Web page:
by WorldTribune Staff, September 16, 2018
A deal between the Vatican and China, which would grant China the right to nominate future bishops, would likely end the diplomatic relationship between the Holy See and Taiwan that began in 1942.
Reports of the pending agreement come amid other reports of the suppression of religious expression throughout China.
A Human Rights Watch report estimates that over a million Muslim Uighurs are currently detained in re-education camps in the western province of Xinjiang. AP reported last week that reported that China’s government is seeking to drive citizens away from organized religion and toward the atheist Communist Party through scare tactics such as Bible-burning, shuttering churches, destroying crosses and forcing individuals to renounce their faith on paper.
The Vatican currently recognizes Taiwan as the official representative of faithful Catholics in China.
That could change under the new arrangement as, under Beijing’s One China policy, the Vatican would likely be required to switch official recognition to China.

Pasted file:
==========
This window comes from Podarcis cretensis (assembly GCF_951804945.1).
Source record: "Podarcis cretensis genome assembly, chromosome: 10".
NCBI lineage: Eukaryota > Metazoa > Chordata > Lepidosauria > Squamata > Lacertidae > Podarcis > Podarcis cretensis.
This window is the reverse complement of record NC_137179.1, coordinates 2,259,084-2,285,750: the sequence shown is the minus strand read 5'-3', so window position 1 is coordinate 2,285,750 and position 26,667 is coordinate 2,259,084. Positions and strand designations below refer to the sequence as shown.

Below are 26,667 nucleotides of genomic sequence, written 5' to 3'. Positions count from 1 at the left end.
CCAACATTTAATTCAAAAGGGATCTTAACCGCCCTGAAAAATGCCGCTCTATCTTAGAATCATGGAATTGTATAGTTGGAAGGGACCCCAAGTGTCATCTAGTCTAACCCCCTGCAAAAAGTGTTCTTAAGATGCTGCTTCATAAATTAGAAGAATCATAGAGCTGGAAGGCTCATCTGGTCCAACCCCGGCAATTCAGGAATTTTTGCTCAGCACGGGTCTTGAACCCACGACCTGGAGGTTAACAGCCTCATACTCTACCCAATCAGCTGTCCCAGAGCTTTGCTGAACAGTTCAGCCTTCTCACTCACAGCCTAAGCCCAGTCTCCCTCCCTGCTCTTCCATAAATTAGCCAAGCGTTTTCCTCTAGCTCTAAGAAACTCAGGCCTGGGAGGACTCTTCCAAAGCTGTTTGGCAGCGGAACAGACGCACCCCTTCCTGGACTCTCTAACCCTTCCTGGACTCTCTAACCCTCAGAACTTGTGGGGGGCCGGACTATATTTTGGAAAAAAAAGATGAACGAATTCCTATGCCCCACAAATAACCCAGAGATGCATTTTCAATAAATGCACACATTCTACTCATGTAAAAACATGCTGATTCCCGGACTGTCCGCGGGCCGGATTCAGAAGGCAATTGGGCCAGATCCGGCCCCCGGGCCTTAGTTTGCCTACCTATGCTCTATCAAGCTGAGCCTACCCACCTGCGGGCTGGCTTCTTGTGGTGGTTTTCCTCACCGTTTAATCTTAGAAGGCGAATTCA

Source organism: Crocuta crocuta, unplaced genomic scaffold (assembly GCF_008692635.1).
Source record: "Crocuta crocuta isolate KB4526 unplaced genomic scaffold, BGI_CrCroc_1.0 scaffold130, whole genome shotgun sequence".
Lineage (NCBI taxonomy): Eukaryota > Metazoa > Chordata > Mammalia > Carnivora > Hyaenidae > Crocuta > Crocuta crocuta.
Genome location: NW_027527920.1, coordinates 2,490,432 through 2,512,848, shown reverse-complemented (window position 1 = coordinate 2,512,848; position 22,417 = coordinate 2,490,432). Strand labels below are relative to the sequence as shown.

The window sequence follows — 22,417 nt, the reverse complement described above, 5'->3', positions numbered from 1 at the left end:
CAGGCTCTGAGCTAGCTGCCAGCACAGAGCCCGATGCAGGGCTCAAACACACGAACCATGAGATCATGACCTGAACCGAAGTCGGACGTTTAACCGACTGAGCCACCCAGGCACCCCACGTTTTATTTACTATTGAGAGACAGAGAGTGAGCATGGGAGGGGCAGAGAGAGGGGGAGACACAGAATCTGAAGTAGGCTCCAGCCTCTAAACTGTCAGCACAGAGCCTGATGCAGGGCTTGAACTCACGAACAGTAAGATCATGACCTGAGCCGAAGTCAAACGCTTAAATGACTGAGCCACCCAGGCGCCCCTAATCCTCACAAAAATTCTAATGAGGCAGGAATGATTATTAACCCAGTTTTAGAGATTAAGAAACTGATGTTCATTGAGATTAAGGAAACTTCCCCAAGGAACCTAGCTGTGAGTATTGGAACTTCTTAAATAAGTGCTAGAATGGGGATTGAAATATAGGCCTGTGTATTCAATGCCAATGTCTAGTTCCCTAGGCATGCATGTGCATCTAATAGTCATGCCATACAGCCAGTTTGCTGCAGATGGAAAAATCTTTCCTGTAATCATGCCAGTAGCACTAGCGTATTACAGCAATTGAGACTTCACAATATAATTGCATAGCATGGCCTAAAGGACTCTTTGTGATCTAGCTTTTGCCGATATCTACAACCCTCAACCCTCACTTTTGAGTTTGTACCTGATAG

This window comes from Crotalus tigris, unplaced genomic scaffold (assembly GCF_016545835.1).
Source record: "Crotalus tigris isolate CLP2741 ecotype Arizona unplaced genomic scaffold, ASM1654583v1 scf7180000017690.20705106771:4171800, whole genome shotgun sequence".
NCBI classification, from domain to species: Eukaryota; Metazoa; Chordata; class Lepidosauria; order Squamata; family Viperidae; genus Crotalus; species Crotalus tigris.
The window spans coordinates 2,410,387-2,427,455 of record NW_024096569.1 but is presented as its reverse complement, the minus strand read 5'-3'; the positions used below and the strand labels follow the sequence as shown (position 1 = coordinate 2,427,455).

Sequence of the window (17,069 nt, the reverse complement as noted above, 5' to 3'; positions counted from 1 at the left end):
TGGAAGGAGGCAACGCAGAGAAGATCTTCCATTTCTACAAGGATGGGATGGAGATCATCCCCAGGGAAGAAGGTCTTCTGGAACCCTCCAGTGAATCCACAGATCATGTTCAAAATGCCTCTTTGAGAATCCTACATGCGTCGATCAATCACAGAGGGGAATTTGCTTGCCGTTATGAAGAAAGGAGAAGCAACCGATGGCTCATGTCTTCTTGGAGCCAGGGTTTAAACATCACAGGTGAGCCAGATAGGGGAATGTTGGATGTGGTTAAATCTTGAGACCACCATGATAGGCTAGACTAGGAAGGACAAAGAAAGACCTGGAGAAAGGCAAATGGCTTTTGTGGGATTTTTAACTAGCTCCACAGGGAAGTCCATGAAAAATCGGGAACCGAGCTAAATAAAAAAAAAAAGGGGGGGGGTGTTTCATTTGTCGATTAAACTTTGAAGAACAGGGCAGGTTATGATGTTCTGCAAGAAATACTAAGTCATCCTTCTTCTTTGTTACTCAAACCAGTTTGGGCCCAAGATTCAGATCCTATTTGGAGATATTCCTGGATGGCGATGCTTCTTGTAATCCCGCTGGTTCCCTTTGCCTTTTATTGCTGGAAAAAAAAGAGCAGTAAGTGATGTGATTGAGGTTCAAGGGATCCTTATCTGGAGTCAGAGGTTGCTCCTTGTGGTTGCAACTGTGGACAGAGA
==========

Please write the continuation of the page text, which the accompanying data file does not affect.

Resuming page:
Such would end what is Taiwan’s last official alliance with a European nation.
The deal would “also require the Vatican to recognize seven excommunicated Chinese bishops currently operating in China without recognition from Rome,” according to a Sept. 14 report by Forbes.
Also under the proposed deal, the report said, “the pope would have veto power over bishops nominated by Chinese authorities. In all other countries, the pope possesses sole authority to appoint bishops.”
China is home to some 12 million Catholics, according to the U.S. State Department’s latest International Religious Freedom report. Some are congregants in officially recognized churches, while others worship in underground churches.
“Finalizing a deal now would send the message that the Vatican is willing to turn a blind eye to Chinese threats to religious freedom—including the persecution of Catholics,” Olivia Enos wrote for Forbes.
Before signing the deal, “the Vatican should think seriously about the message that act would send regarding its concern for religious freedom in China,” Enos wrote. “Any decision should be made with the primary goal of advancing religious freedom for all. Granting the Chinese government authority over the appointment of bishops is unlikely to achieve those ends.”